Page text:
That focus may be most evident on the uplifting title track. “That song means a lot to all of us but the depth and potency is the same,” Marty says of the tune. “The tone of the story came from life experience and we knew we were bold enough to make it as epic as possible. We were simply trying to make the music feel as bold as the message.”

Adds Dino, “Marty has grown a lot and is not really afraid to show his emotions in his songs or leave himself vulnerable. When Marty asked me to help out with the lyrics, I know he had someone in mind while writing it. I told him that I was going to approach it as if it was a message to my 90 year old grandmother, if she was on her deathbed. She raised 12 kids, countless grandkids and she’s basically the strongest woman I know.”

“We weren’t splitting the atom when it came to chord progressions or arrangements,” Billy injects. “The trick is to convey a song with conviction and authenticity. I think that comes across in our music because we really love what we do and it is important to get that passion across to the listener.”

With Heavy Crown, Casey hopes that each song finds a home. “I want ‘Your Time, My Time’ blasting at a summer barbecue. As for ‘Oh My Baby,’ I just want to keep to myself. When you write the goodbye letter and watch someone you love walk off into the sunset, you don’t really want to mail it. You’d rather burn it.”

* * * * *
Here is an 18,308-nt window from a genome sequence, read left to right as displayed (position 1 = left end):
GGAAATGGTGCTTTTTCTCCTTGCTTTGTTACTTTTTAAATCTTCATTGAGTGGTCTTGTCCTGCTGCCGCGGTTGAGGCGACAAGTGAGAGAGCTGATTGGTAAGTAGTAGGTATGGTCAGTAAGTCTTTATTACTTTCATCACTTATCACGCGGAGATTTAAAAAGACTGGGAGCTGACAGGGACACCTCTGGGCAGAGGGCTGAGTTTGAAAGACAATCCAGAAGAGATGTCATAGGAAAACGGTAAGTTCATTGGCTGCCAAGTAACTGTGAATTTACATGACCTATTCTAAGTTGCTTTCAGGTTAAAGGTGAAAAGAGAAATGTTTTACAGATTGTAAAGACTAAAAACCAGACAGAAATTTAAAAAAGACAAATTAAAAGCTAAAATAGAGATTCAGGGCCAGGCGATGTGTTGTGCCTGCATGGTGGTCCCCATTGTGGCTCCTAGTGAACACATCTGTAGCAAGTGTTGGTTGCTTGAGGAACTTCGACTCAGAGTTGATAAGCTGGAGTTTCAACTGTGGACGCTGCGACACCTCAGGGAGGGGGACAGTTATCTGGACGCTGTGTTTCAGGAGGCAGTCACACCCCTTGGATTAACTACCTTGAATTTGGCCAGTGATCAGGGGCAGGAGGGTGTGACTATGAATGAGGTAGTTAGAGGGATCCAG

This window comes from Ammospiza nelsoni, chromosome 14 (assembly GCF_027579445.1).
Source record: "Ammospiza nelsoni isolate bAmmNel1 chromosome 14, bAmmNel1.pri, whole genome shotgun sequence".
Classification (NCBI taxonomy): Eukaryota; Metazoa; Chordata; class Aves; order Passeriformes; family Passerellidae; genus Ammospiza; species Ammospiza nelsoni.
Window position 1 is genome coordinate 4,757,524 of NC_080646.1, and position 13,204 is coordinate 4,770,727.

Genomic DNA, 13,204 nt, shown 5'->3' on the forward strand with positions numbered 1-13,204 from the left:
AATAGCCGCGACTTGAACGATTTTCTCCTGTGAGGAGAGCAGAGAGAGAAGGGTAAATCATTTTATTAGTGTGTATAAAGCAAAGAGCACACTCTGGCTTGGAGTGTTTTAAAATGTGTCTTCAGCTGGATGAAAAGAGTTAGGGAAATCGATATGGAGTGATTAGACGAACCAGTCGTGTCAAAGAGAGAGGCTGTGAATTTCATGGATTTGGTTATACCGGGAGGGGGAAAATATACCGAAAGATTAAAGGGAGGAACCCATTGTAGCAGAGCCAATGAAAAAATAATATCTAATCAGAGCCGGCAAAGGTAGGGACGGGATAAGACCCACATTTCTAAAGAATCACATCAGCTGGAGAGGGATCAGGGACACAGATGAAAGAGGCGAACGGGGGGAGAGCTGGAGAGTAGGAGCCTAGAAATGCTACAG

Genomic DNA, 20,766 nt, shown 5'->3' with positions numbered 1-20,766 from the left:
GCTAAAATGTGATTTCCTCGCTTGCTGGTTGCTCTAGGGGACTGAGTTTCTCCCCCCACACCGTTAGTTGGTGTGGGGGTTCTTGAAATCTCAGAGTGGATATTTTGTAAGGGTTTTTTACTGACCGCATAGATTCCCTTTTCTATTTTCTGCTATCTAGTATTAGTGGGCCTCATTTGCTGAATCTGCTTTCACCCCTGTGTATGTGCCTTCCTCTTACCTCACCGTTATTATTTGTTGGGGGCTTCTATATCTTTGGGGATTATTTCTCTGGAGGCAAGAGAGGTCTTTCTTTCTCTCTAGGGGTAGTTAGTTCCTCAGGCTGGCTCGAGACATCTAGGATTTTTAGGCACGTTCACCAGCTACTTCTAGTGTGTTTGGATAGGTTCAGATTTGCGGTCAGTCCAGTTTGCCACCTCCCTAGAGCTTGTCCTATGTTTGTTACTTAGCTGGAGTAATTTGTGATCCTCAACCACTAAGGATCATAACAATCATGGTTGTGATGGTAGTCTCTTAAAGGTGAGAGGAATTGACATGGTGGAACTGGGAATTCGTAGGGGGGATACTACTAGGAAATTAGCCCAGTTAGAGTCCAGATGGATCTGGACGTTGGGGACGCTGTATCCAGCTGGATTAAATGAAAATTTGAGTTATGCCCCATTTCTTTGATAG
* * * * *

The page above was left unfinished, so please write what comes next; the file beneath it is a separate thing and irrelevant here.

Now that the band has returned to Lovehammers--after being forced to alter their title to put Marty’s name in front for their lone Epic Records release--the foursome has come full circle, releasing Heavy Crown via its REEP label with distribution through Fontana/INgrooves. “We have control again and feel comfortable returning to our original name,” says the frontman.

“We’ve been together since 1988,” Casey continues. “There are not many bands that have spent nearly their entire lives together. When you stick together this long, you are bound to become your own unique thing. We just tried to write songs that we like and we would listen to. For Heavy Crown, we said ‘Let’s just put everything into these songs with no care of the synchronicity of the songs on a whole.’ It’s funny that they all seem to work well together in the end.”